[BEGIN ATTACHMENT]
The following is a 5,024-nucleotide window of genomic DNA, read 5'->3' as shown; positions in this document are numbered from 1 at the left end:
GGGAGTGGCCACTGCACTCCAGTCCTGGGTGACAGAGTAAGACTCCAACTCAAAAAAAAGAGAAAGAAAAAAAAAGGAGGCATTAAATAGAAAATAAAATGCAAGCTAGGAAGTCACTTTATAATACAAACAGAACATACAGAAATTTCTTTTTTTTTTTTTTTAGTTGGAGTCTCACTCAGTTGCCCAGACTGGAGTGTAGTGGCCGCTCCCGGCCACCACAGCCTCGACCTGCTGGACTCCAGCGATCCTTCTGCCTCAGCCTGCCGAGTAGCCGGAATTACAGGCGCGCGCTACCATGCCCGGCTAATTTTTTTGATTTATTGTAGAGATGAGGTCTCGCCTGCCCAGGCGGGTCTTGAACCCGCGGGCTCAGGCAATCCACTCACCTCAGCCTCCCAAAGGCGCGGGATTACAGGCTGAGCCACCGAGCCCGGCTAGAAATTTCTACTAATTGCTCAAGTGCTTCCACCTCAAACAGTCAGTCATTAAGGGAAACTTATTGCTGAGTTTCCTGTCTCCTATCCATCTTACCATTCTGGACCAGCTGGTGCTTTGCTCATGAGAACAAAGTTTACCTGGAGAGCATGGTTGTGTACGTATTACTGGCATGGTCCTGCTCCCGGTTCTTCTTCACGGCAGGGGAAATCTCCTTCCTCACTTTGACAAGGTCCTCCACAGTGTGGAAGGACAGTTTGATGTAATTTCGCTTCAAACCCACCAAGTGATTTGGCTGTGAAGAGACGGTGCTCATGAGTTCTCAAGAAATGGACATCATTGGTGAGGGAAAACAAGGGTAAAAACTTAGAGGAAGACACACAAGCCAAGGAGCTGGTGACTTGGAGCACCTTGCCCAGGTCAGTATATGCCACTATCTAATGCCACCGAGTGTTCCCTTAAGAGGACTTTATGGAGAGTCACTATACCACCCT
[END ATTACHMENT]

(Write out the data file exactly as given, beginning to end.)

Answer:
The following is a 5,024-nucleotide window of genomic DNA, read 5'->3' as shown; positions in this document are numbered from 1 at the left end:
GGGAGTGGCCACTGCACTCCAGTCCTGGGTGACAGAGTAAGACTCCAACTCAAAAAAAAGAGAAAGAAAAAAAAAGGAGGCATTAAATAGAAAATAAAATGCAAGCTAGGAAGTCACTTTATAATACAAACAGAACATACAGAAATTTCTTTTTTTTTTTTTTTAGTTGGAGTCTCACTCAGTTGCCCAGACTGGAGTGTAGTGGCCGCTCCCGGCCACCACAGCCTCGACCTGCTGGACTCCAGCGATCCTTCTGCCTCAGCCTGCCGAGTAGCCGGAATTACAGGCGCGCGCTACCATGCCCGGCTAATTTTTTTGATTTATTGTAGAGATGAGGTCTCGCCTGCCCAGGCGGGTCTTGAACCCGCGGGCTCAGGCAATCCACTCACCTCAGCCTCCCAAAGGCGCGGGATTACAGGCTGAGCCACCGAGCCCGGCTAGAAATTTCTACTAATTGCTCAAGTGCTTCCACCTCAAACAGTCAGTCATTAAGGGAAACTTATTGCTGAGTTTCCTGTCTCCTATCCATCTTACCATTCTGGACCAGCTGGTGCTTTGCTCATGAGAACAAAGTTTACCTGGAGAGCATGGTTGTGTACGTATTACTGGCATGGTCCTGCTCCCGGTTCTTCTTCACGGCAGGGGAAATCTCCTTCCTCACTTTGACAAGGTCCTCCACAGTGTGGAAGGACAGTTTGATGTAATTTCGCTTCAAACCCACCAAGTGATTTGGCTGTGAAGAGACGGTGCTCATGAGTTCTCAAGAAATGGACATCATTGGTGAGGGAAAACAAGGGTAAAAACTTAGAGGAAGACACACAAGCCAAGGAGCTGGTGACTTGGAGCACCTTGCCCAGGTCAGTATATGCCACTATCTAATGCCACCGAGTGTTCCCTTAAGAGGACTTTATGGAGAGTCACTATACCACCCT